Kathy Griffin shocked fans when she announced her lung cancer diagnosis on August 2, but updates have arrived.
Griffin took to Twitter to announce the news and wrote, “Yes, I have lung cancer even though I’ve never smoked! The doctors are very optimistic as it is stage one and contained in my left lung.” She noted that she wasn’t expecting chemotherapy or radiation to follow and should be able to breathe normally, adding that she should be “up and running around as usual in a month or less.”
The comedian also hinted at the Donald Trump scandal that almost ruined her career, writing, “It’s been a helluva 4 years, trying to get back to work, making you guys laugh and entertaining you, but I’m gonna be just fine. She also urged her fans to stay up-to-date on their doctor’s appointments, as they could “save your life.” Now that Griffin had the surgery, how is she really feeling? Keep reading for more details.
Kathy Griffin thanked fans for their support after surgery 'went well'
Kathy Griffin underwent surgery to “partially remove one of her lungs,” according to Page Six. The comedian shared the good news on Twitter, as she penned, “Wow! I’m so grateful for all the love you guys are sending me. My cancer surgery went well yesterday. Phew.” She also hinted at her past pill addiction and suicide attempts as she continued, “I was very nervous about opening up on @Nightline re my suicidal ideations and my prescription pill addiction. This keychain means the world to me. One day at a time,” she concluded, a photo of her sobriety keychain seemingly attached.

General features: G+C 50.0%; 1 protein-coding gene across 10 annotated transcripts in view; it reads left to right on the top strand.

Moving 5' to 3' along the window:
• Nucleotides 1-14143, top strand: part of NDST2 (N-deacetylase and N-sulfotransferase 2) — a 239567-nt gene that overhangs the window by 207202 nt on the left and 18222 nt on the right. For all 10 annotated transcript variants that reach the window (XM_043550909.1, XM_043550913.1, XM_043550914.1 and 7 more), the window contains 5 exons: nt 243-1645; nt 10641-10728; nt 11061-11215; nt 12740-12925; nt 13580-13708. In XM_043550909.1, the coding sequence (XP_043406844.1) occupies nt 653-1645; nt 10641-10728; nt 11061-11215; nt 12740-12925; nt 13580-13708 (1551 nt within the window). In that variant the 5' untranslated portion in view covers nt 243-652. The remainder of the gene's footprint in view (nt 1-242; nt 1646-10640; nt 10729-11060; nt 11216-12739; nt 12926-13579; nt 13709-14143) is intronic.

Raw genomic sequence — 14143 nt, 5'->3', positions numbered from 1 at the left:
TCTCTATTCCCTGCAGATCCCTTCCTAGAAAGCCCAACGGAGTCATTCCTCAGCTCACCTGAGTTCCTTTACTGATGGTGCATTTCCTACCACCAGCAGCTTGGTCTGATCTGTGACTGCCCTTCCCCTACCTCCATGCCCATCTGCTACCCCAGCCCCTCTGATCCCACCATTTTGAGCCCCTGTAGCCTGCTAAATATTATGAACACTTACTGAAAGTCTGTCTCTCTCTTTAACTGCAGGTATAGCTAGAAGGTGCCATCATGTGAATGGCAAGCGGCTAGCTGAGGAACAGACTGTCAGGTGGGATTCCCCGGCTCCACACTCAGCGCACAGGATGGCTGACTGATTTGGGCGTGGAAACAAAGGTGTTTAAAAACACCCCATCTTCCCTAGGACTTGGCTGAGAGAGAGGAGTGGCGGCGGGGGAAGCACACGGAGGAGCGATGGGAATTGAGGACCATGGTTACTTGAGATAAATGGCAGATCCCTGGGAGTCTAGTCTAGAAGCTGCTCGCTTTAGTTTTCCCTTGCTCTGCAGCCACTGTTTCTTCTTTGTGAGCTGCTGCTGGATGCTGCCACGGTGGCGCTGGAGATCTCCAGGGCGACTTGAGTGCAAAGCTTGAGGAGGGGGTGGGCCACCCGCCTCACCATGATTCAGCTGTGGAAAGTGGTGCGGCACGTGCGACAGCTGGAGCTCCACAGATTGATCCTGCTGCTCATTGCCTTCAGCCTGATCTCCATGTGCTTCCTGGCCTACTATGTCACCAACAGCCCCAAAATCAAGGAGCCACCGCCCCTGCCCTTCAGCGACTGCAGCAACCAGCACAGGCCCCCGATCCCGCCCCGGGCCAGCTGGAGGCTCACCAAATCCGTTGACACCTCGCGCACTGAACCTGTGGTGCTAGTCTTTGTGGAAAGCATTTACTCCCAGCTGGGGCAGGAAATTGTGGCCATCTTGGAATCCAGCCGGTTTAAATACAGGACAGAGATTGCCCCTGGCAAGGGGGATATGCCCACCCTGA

Griffin opened up in an August 2 interview with ABC News’ “Nightline” and got candid about her past: “I had become very severely addicted to prescription pills,” she said. “I am in recovery, but I am a drug addict.” Griffin has been sober for over a year, but hasn’t forgotten about her career. “I will always get the most pleasure in the world from making people laugh,” she added. We’re glad to see Griffin is on the mend.
If you or anyone you know is struggling with addiction issues, help is available. Visit the Substance Abuse and Mental Health Services Administration website or contact SAMHSA’s National Helpline at 1-800-662-HELP (4357).
If you or anyone you know is having suicidal thoughts, please call the National Suicide Prevention Lifeline at 1-800-273-TALK (8255).
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